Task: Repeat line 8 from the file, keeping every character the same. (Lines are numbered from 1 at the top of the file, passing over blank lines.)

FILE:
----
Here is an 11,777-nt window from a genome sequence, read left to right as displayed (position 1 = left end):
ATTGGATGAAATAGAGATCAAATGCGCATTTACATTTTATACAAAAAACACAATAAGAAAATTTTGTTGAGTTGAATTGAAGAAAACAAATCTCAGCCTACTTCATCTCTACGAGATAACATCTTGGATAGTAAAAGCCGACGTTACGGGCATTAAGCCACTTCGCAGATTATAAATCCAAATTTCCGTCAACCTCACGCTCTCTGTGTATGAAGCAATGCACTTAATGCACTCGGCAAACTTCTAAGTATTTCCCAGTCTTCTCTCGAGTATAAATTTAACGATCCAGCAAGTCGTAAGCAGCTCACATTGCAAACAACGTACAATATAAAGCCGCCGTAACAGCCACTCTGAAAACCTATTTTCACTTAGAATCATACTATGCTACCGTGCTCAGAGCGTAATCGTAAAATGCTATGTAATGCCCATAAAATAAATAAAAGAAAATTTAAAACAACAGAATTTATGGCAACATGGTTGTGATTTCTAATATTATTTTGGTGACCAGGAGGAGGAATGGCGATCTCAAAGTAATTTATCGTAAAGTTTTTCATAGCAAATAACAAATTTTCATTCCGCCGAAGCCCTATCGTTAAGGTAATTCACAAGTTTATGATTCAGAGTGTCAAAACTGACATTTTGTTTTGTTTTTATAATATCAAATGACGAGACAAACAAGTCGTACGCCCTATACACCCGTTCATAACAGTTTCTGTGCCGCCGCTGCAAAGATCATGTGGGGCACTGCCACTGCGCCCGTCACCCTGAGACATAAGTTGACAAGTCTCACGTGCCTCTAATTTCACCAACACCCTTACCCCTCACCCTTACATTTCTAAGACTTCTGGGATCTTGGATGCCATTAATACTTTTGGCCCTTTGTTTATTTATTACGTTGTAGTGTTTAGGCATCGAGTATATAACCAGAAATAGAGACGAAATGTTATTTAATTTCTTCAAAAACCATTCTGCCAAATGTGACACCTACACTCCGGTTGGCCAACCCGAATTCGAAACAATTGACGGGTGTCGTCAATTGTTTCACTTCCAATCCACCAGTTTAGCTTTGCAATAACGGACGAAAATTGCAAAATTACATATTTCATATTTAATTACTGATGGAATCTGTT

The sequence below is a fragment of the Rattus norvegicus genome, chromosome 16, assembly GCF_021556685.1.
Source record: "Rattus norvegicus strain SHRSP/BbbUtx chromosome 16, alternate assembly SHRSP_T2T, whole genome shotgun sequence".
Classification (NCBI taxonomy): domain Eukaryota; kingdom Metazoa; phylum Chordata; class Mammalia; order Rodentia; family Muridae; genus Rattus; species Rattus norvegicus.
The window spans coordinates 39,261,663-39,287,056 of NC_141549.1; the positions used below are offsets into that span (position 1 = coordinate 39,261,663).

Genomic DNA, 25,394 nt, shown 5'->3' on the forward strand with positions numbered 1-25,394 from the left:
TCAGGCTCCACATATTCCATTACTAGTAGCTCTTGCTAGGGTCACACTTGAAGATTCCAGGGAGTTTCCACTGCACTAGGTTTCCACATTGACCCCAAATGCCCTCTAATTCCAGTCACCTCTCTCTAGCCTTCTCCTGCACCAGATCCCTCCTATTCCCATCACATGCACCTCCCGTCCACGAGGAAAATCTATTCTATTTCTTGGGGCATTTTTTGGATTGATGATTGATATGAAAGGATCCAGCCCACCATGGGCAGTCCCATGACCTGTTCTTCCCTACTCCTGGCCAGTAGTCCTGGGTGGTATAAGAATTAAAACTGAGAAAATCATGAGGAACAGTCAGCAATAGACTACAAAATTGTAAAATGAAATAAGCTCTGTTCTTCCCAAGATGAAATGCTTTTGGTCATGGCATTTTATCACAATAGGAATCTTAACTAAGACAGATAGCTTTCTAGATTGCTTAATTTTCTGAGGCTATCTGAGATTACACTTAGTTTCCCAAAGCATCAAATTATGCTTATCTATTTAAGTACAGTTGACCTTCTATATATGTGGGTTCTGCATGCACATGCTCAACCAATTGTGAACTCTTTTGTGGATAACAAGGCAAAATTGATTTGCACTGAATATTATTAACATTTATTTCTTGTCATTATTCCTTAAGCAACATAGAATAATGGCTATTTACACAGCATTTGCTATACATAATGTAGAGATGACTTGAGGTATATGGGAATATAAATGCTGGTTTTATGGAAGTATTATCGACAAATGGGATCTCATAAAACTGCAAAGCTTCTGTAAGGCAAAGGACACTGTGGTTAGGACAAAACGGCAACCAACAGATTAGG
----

TCAGGCTCCACATATTCCATTACTAGTAGCTCTTGCTAGGGTCACACTTGAAGATTCCAGGGAGTTTCCACTGCACTAGGTTTCCACATTGACCCCAAATGCCCTCTAATTCCAGTCACCTCTCTCTAGCCTTCTCCTGCACCAGATCCCTCCTATTCCCATCACATGCACCTCCCGTCCACGAGGAAAATCTATTCTATTTCTTGGGGCATTTTTTGGATTGATGATTGATATGAAAGGATCCAGCCCACCATGGGCAGTCCCATGACCTGTTCTTCCCTACTCCTGGCCAGTAGTCCTGGGTGGTATAAGAATTAAAACTGAGAAAATCATGAGGAACAGTCAGCAATAGACTACAAAATTGTAAAATGAAATAAGCTCTGTTCTTCCCAAGATGAAATGCTTTTGGTCATGGCATTTTATCACAATAGGAATCTTAACTAAGACAGATAGCTTTCTAGATTGCTTAATTTTCTGAGGCTATCTGAGATTACACTTAGTTTCCCAAAGCATCAAATTATGCTTATCTATTTAAGTACAGTTGACCTTCTATATATGTGGGTTCTGCATGCACATGCTCAACCAATTGTGAACTCTTTTGTGGATAACAAGGCAAAATTGATTTGCACTGAATATTATTAACATTTATTTCTTGTCATTATTCCTTAAGCAACATAGAATAATGGCTATTTACACAGCATTTGCTATACATAATGTAGAGATGACTTGAGGTATATGGGAATATAAATGCTGGTTTTATGGAAGTATTATCGACAAATGGGATCTCATAAAACTGCAAAGCTTCTGTAAGGCAAAGGACACTGTGGTTAGGACAAAACGGCAACCAACAGATTAGG